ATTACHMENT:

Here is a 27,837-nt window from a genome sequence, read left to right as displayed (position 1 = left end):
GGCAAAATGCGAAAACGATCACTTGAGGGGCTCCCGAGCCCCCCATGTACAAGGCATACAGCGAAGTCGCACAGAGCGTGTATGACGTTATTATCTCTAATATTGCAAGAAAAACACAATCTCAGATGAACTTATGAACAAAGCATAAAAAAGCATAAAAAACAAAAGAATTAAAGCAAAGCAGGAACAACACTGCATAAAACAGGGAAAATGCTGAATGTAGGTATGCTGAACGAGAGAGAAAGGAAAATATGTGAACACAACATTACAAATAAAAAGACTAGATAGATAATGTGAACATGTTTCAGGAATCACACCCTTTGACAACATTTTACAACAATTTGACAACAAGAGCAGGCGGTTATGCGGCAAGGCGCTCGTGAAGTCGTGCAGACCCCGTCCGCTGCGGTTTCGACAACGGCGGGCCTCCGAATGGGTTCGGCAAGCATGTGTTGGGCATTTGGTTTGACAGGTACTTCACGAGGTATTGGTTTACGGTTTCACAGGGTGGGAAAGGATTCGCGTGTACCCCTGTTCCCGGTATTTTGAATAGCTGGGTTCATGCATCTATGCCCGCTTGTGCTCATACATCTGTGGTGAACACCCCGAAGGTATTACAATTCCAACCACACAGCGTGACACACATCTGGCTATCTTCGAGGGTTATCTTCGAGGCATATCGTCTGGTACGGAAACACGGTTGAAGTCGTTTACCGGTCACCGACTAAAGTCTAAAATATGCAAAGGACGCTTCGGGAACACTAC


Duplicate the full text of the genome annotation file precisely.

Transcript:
Here is a 27,837-nt window from a genome sequence, read left to right as displayed (position 1 = left end):
GGCAAAATGCGAAAACGATCACTTGAGGGGCTCCCGAGCCCCCCATGTACAAGGCATACAGCGAAGTCGCACAGAGCGTGTATGACGTTATTATCTCTAATATTGCAAGAAAAACACAATCTCAGATGAACTTATGAACAAAGCATAAAAAAGCATAAAAAACAAAAGAATTAAAGCAAAGCAGGAACAACACTGCATAAAACAGGGAAAATGCTGAATGTAGGTATGCTGAACGAGAGAGAAAGGAAAATATGTGAACACAACATTACAAATAAAAAGACTAGATAGATAATGTGAACATGTTTCAGGAATCACACCCTTTGACAACATTTTACAACAATTTGACAACAAGAGCAGGCGGTTATGCGGCAAGGCGCTCGTGAAGTCGTGCAGACCCCGTCCGCTGCGGTTTCGACAACGGCGGGCCTCCGAATGGGTTCGGCAAGCATGTGTTGGGCATTTGGTTTGACAGGTACTTCACGAGGTATTGGTTTACGGTTTCACAGGGTGGGAAAGGATTCGCGTGTACCCCTGTTCCCGGTATTTTGAATAGCTGGGTTCATGCATCTATGCCCGCTTGTGCTCATACATCTGTGGTGAACACCCCGAAGGTATTACAATTCCAACCACACAGCGTGACACACATCTGGCTATCTTCGAGGGTTATCTTCGAGGCATATCGTCTGGTACGGAAACACGGTTGAAGTCGTTTACCGGTCACCGACTAAAGTCTAAAATATGCAAAGGACGCTTCGGGAACACTAC